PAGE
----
# Deflecting a Beam of Electrons

## Homework Statement ## Homework Equations

W = -U for conservative forces
F = qV x B = qvBsinθ
W = Fd for conservative forces
K = 1/2mv^2
sinθ = 1 for 90° angles
E1 = E2 (conservation of mechanical energy)

## The Attempt at a Solution

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W = -U
-Fd = U

E1 = E2
K = U
K = -Fd = -qvBsinθd
K =-qvBd
-K/qd = Bv (1)

K = (1/2)mv^2
∴ v = sqrt(2K/m)
Substitute into (1)

-K/qd = B ⋅ sqrt(2K/m)
K^2/q^2d^2 = B^2 ⋅ (2K/m)
mK/2q^2d^2 = B^2
B = sqrt(mk/2q^2d^2)

Why is two in the denominator rather than in the numerator? Is my method invalid? If so, where can I improve? Thanks in advance.

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haruspex
Homework Helper
Gold Member
The equation K=-Fd is for work done when a force advances distance d in tne direction of the force. Which way is the force here? Which way does the electron move?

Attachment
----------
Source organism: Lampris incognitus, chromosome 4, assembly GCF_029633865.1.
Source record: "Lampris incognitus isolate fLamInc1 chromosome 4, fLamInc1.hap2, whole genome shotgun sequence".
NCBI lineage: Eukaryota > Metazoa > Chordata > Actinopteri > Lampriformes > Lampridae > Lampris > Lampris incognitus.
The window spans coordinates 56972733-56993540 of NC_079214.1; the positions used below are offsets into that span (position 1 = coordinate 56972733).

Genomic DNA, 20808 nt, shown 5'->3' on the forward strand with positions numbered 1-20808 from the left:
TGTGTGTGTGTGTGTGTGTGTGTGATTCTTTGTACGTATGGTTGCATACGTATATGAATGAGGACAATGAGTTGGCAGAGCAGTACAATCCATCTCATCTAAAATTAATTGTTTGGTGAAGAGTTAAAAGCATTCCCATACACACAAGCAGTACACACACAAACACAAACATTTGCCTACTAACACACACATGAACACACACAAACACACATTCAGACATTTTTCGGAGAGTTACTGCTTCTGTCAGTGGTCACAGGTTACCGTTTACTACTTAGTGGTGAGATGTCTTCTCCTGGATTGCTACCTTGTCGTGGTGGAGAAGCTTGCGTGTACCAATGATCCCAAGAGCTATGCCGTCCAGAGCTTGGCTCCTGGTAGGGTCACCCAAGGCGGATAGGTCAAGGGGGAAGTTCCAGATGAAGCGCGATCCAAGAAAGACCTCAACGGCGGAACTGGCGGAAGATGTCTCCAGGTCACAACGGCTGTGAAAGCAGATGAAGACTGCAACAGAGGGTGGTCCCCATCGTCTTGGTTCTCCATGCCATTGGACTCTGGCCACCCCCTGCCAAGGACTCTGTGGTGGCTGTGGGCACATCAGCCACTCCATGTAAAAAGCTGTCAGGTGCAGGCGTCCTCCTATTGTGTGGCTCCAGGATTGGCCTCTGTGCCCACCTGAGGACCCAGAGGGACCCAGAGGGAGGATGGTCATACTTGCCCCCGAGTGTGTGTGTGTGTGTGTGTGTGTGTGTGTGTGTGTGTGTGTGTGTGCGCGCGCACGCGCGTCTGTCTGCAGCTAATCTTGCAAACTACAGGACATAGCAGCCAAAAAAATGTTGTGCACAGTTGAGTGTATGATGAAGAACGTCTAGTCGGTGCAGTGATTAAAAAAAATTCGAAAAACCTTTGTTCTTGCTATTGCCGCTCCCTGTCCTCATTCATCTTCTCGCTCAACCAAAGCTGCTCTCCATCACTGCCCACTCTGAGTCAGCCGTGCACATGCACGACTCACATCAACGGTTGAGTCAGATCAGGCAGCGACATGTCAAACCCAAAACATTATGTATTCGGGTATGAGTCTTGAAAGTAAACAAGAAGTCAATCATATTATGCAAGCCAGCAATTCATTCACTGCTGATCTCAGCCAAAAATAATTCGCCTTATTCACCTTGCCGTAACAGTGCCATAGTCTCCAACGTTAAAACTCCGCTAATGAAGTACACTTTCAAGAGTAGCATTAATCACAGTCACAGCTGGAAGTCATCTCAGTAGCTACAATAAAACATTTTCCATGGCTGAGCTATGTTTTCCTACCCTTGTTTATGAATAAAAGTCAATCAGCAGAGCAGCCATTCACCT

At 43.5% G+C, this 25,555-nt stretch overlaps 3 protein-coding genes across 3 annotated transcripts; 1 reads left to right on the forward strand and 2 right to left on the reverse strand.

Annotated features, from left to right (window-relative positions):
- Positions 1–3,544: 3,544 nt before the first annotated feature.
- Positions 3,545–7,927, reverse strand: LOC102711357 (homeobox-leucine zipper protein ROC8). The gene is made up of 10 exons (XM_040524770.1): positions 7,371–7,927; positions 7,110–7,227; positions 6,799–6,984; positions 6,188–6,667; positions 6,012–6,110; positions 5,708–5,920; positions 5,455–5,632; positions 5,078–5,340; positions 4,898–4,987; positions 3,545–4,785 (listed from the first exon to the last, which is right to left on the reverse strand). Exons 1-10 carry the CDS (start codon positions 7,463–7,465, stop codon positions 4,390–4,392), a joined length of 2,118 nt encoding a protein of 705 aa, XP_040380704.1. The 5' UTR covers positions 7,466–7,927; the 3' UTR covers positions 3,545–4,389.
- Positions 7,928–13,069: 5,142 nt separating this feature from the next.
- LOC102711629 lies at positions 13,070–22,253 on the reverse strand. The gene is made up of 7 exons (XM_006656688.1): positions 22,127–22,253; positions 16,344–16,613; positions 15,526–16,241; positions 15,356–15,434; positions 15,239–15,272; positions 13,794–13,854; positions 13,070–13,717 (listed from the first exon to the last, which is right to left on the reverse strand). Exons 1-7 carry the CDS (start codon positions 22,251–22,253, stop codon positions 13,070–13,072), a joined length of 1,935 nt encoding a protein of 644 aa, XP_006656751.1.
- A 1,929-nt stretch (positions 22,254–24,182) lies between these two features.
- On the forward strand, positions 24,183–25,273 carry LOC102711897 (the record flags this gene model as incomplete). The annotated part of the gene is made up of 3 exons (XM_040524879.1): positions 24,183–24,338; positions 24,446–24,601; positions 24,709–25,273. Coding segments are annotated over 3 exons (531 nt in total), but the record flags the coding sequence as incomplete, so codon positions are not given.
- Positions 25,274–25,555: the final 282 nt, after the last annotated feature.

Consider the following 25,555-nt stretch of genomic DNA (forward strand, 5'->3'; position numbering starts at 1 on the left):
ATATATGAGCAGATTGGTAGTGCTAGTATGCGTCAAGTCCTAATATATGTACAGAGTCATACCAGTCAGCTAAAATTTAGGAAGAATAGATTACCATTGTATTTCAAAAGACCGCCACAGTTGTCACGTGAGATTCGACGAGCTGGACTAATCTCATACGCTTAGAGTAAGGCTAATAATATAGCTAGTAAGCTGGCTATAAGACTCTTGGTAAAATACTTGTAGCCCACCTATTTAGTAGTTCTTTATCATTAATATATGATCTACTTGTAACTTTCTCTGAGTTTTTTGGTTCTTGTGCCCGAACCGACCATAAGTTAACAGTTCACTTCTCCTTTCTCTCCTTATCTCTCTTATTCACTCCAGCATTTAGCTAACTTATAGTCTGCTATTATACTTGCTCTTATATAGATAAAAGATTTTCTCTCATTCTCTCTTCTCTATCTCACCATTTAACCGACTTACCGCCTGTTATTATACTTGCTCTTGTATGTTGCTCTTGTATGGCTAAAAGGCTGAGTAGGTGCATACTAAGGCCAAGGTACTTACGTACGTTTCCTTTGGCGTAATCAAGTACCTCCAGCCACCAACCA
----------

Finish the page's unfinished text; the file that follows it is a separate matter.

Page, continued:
The electron moves up and to the left in a parabolic trajectory. Therefore, there must be a force exerted up and a force exerted left which negates the electrons initial kinetic energy. How does this realization affect my derivation?

haruspex
Homework Helper
Gold Member
The electron moves up and to the left in a parabolic trajectory. Therefore, there must be a force exerted up and a force exerted left which negates the electrons initial kinetic energy. How does this realization affect my derivation?
that shows the direction of the force changes over time. But the electron moves in a circular arc. Look at any part of that arc. What is the relationship there between the direction of the movement of the electron and the direction of its acceleration? What does that tell you about the direction of the force?

The force is variable, therefore my method is invalid. How should I approach this problem, then?

gneill
Mentor
The motion follows a circular trajectory. What sort of force results in such a trajectory?

Centripetal

F = mv^2/r

haruspex